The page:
• the advancement of “precision oncology” to help identify therapy most likely to benefit a cancer patient;
  • establishing an artificial intelligence engineering laboratory to advance research for clinical applications for dementia and vision sciences;
  • determining how natural systems will respond to climate change and improve responses to environmental contamination;
  • finding sustainable solutions to protect infrastructure, such as buildings and bridges, against seismic damage; and
  • supporting communities in water management through nature-based water reuse.

Through these types of investments, British Columbia can attract and retain world-class talent, develop new jobs and companies, and support the advancement of research and technology in a variety of sectors, such as health and life sciences, information and communication technologies, social sciences and humanities, clean technology and natural resources.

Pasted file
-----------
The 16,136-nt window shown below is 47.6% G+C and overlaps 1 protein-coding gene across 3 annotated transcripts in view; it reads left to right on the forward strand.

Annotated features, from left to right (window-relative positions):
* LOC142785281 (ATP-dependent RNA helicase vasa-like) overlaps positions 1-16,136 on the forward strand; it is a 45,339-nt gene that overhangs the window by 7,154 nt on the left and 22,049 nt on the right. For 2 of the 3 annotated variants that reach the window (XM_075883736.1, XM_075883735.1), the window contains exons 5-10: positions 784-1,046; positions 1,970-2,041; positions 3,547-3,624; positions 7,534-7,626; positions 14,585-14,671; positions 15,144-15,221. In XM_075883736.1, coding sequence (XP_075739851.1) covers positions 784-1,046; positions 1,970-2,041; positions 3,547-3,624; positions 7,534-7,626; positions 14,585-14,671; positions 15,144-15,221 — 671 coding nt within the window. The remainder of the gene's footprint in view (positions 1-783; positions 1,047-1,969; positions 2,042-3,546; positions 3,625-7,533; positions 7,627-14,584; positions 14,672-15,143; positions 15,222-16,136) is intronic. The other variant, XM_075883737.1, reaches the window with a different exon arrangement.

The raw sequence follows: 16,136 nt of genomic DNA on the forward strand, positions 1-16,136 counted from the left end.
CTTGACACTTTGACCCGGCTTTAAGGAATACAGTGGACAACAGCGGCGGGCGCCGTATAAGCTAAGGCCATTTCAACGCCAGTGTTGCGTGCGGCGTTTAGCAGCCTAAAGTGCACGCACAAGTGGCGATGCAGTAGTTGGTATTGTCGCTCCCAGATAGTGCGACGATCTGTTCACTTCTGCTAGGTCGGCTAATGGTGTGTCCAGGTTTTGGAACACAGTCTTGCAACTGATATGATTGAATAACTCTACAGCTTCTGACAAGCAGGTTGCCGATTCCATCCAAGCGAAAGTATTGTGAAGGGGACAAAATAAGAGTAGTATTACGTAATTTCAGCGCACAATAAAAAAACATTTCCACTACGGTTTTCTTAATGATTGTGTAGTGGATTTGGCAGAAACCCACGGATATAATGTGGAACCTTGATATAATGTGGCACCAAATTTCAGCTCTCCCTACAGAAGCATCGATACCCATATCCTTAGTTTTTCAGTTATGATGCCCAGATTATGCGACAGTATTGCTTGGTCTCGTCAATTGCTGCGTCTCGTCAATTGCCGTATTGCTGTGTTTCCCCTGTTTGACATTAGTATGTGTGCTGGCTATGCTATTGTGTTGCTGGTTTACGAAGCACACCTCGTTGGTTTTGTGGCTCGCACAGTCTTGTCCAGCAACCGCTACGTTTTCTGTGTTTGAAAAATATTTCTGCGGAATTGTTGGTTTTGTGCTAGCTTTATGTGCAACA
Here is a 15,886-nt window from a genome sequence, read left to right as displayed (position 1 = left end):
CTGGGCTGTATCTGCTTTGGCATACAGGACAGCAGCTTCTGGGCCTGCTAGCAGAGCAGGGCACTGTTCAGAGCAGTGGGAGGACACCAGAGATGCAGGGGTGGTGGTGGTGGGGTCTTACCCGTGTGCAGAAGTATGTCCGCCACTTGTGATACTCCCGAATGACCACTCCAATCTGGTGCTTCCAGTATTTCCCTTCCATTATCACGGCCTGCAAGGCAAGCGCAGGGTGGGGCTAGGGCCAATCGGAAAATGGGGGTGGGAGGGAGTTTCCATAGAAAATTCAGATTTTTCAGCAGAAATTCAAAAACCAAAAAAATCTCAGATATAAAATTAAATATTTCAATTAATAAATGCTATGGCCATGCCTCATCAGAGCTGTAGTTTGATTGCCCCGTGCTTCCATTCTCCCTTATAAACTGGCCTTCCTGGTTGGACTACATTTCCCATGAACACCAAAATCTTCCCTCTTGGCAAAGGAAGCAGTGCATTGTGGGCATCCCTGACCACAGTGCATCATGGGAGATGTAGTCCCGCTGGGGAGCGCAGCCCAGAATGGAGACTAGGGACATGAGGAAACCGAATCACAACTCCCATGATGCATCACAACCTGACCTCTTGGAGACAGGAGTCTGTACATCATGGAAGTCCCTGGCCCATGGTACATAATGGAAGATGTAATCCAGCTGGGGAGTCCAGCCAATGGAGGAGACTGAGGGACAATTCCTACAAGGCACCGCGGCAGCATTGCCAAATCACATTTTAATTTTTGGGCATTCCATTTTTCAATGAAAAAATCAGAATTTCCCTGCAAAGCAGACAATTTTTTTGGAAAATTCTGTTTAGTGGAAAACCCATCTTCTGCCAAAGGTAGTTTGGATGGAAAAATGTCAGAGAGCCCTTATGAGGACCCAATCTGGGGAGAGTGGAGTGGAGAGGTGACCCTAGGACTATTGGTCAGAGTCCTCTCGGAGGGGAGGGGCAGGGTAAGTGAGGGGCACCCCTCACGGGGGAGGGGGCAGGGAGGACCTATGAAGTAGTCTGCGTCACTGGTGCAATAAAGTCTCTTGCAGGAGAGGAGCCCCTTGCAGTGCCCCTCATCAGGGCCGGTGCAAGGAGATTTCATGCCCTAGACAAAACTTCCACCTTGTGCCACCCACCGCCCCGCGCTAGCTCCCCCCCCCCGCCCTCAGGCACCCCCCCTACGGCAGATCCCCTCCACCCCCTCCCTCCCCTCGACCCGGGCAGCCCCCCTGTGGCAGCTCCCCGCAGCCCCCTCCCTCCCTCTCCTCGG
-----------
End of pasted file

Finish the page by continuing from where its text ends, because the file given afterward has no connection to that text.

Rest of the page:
Past recipients of the BCKDF include former UBC professor Carl Hansen, co-founder of AbCellera, which discovered an antibody for treatment against COVID-19, and UBC professor Pieter Cullis, who developed the lipid nanoparticle technology that allows the Pfizer-BioNTech mRNA vaccine to enter human cells.

“The BCKDF plays a crucial role in the modernization of our universities’ research infrastructure capacity and capabilities,” said Anne Kang, B.C.’s Minister of Advanced Education and Skills Training. “By investing in technologically advanced equipment and buildings, B.C. institutions will be well-positioned to develop successful collaborations with industry and other partners.”

The BCKDF enables B.C.’s public post-secondary institutions and affiliated research hospitals to compete for federal and private-sector funding, and matches Government of Canada investments made through the Canada Foundation for Innovation (CFI).